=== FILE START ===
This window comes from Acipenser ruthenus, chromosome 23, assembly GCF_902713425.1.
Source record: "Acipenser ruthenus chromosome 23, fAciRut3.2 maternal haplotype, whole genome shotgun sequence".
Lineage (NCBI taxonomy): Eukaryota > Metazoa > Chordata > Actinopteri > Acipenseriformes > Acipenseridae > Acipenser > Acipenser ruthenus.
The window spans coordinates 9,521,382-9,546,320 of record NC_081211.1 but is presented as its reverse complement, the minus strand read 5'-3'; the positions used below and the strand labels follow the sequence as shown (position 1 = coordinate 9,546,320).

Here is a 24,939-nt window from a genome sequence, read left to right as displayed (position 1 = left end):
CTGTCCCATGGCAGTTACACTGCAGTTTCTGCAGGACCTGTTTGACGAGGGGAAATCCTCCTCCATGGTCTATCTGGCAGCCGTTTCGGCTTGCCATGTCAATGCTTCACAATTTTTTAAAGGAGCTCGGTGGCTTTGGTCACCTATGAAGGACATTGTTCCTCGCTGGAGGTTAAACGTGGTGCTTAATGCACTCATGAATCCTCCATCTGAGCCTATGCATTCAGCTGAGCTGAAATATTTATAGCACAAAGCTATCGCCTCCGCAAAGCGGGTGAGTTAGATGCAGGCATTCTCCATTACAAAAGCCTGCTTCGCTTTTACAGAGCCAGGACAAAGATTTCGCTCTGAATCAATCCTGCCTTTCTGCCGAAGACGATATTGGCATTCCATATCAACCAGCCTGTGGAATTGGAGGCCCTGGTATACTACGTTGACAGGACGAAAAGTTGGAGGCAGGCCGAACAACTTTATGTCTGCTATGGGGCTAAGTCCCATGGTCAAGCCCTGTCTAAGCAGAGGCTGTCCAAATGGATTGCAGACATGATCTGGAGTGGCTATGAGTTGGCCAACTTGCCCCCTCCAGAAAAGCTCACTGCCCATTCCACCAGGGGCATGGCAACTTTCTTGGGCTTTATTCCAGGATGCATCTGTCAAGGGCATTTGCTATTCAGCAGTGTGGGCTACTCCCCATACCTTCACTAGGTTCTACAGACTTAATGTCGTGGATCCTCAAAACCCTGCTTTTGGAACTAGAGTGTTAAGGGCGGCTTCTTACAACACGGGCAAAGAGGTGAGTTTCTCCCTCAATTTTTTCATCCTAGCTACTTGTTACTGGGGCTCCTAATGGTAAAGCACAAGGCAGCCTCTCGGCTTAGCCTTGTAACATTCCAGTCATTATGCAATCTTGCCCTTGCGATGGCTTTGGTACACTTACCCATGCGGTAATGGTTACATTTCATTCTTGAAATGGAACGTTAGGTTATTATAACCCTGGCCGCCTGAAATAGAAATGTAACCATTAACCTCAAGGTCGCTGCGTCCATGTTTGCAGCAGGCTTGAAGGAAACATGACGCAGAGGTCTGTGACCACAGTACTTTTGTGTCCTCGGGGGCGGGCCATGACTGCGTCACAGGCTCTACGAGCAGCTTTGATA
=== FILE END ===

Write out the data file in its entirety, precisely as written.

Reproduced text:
This window comes from Acipenser ruthenus, chromosome 23, assembly GCF_902713425.1.
Source record: "Acipenser ruthenus chromosome 23, fAciRut3.2 maternal haplotype, whole genome shotgun sequence".
Lineage (NCBI taxonomy): Eukaryota > Metazoa > Chordata > Actinopteri > Acipenseriformes > Acipenseridae > Acipenser > Acipenser ruthenus.
The window spans coordinates 9,521,382-9,546,320 of record NC_081211.1 but is presented as its reverse complement, the minus strand read 5'-3'; the positions used below and the strand labels follow the sequence as shown (position 1 = coordinate 9,546,320).

Here is a 24,939-nt window from a genome sequence, read left to right as displayed (position 1 = left end):
CTGTCCCATGGCAGTTACACTGCAGTTTCTGCAGGACCTGTTTGACGAGGGGAAATCCTCCTCCATGGTCTATCTGGCAGCCGTTTCGGCTTGCCATGTCAATGCTTCACAATTTTTTAAAGGAGCTCGGTGGCTTTGGTCACCTATGAAGGACATTGTTCCTCGCTGGAGGTTAAACGTGGTGCTTAATGCACTCATGAATCCTCCATCTGAGCCTATGCATTCAGCTGAGCTGAAATATTTATAGCACAAAGCTATCGCCTCCGCAAAGCGGGTGAGTTAGATGCAGGCATTCTCCATTACAAAAGCCTGCTTCGCTTTTACAGAGCCAGGACAAAGATTTCGCTCTGAATCAATCCTGCCTTTCTGCCGAAGACGATATTGGCATTCCATATCAACCAGCCTGTGGAATTGGAGGCCCTGGTATACTACGTTGACAGGACGAAAAGTTGGAGGCAGGCCGAACAACTTTATGTCTGCTATGGGGCTAAGTCCCATGGTCAAGCCCTGTCTAAGCAGAGGCTGTCCAAATGGATTGCAGACATGATCTGGAGTGGCTATGAGTTGGCCAACTTGCCCCCTCCAGAAAAGCTCACTGCCCATTCCACCAGGGGCATGGCAACTTTCTTGGGCTTTATTCCAGGATGCATCTGTCAAGGGCATTTGCTATTCAGCAGTGTGGGCTACTCCCCATACCTTCACTAGGTTCTACAGACTTAATGTCGTGGATCCTCAAAACCCTGCTTTTGGAACTAGAGTGTTAAGGGCGGCTTCTTACAACACGGGCAAAGAGGTGAGTTTCTCCCTCAATTTTTTCATCCTAGCTACTTGTTACTGGGGCTCCTAATGGTAAAGCACAAGGCAGCCTCTCGGCTTAGCCTTGTAACATTCCAGTCATTATGCAATCTTGCCCTTGCGATGGCTTTGGTACACTTACCCATGCGGTAATGGTTACATTTCATTCTTGAAATGGAACGTTAGGTTATTATAACCCTGGCCGCCTGAAATAGAAATGTAACCATTAACCTCAAGGTCGCTGCGTCCATGTTTGCAGCAGGCTTGAAGGAAACATGACGCAGAGGTCTGTGACCACAGTACTTTTGTGTCCTCGGGGGCGGGCCATGACTGCGTCACAGGCTCTACGAGCAGCTTTGATA